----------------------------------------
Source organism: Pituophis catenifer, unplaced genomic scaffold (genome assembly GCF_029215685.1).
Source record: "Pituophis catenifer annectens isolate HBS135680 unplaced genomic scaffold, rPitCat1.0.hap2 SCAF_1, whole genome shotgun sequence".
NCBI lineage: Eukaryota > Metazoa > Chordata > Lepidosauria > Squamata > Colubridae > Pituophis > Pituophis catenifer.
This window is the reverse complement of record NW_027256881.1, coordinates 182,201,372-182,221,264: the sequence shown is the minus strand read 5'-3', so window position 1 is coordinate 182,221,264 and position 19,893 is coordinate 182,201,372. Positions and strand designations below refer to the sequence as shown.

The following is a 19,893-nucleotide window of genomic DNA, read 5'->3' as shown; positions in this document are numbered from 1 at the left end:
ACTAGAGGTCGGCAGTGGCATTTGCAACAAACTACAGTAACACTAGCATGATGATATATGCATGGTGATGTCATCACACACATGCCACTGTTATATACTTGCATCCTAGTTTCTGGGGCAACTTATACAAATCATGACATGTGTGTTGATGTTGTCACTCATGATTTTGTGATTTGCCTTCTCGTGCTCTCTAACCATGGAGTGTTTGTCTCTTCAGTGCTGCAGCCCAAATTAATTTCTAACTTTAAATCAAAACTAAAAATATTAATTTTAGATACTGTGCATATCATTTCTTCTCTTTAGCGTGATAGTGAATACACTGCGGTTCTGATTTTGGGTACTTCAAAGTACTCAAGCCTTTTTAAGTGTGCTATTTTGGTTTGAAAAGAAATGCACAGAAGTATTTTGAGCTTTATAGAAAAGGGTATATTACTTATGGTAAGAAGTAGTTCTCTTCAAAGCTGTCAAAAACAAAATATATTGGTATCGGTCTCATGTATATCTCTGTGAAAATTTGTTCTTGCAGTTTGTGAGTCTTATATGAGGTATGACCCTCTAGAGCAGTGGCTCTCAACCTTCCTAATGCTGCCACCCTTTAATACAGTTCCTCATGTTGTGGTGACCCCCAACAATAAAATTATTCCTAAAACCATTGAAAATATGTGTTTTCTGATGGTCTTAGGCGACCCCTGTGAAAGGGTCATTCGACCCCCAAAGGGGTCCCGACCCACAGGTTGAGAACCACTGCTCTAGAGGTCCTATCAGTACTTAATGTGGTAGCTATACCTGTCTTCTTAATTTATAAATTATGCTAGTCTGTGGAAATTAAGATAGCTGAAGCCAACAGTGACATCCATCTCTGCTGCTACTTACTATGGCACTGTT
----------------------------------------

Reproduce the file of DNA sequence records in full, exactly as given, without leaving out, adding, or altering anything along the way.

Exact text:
Source organism: Pituophis catenifer, unplaced genomic scaffold (genome assembly GCF_029215685.1).
Source record: "Pituophis catenifer annectens isolate HBS135680 unplaced genomic scaffold, rPitCat1.0.hap2 SCAF_1, whole genome shotgun sequence".
NCBI lineage: Eukaryota > Metazoa > Chordata > Lepidosauria > Squamata > Colubridae > Pituophis > Pituophis catenifer.
This window is the reverse complement of record NW_027256881.1, coordinates 182,201,372-182,221,264: the sequence shown is the minus strand read 5'-3', so window position 1 is coordinate 182,221,264 and position 19,893 is coordinate 182,201,372. Positions and strand designations below refer to the sequence as shown.

The following is a 19,893-nucleotide window of genomic DNA, read 5'->3' as shown; positions in this document are numbered from 1 at the left end:
ACTAGAGGTCGGCAGTGGCATTTGCAACAAACTACAGTAACACTAGCATGATGATATATGCATGGTGATGTCATCACACACATGCCACTGTTATATACTTGCATCCTAGTTTCTGGGGCAACTTATACAAATCATGACATGTGTGTTGATGTTGTCACTCATGATTTTGTGATTTGCCTTCTCGTGCTCTCTAACCATGGAGTGTTTGTCTCTTCAGTGCTGCAGCCCAAATTAATTTCTAACTTTAAATCAAAACTAAAAATATTAATTTTAGATACTGTGCATATCATTTCTTCTCTTTAGCGTGATAGTGAATACACTGCGGTTCTGATTTTGGGTACTTCAAAGTACTCAAGCCTTTTTAAGTGTGCTATTTTGGTTTGAAAAGAAATGCACAGAAGTATTTTGAGCTTTATAGAAAAGGGTATATTACTTATGGTAAGAAGTAGTTCTCTTCAAAGCTGTCAAAAACAAAATATATTGGTATCGGTCTCATGTATATCTCTGTGAAAATTTGTTCTTGCAGTTTGTGAGTCTTATATGAGGTATGACCCTCTAGAGCAGTGGCTCTCAACCTTCCTAATGCTGCCACCCTTTAATACAGTTCCTCATGTTGTGGTGACCCCCAACAATAAAATTATTCCTAAAACCATTGAAAATATGTGTTTTCTGATGGTCTTAGGCGACCCCTGTGAAAGGGTCATTCGACCCCCAAAGGGGTCCCGACCCACAGGTTGAGAACCACTGCTCTAGAGGTCCTATCAGTACTTAATGTGGTAGCTATACCTGTCTTCTTAATTTATAAATTATGCTAGTCTGTGGAAATTAAGATAGCTGAAGCCAACAGTGACATCCATCTCTGCTGCTACTTACTATGGCACTGTT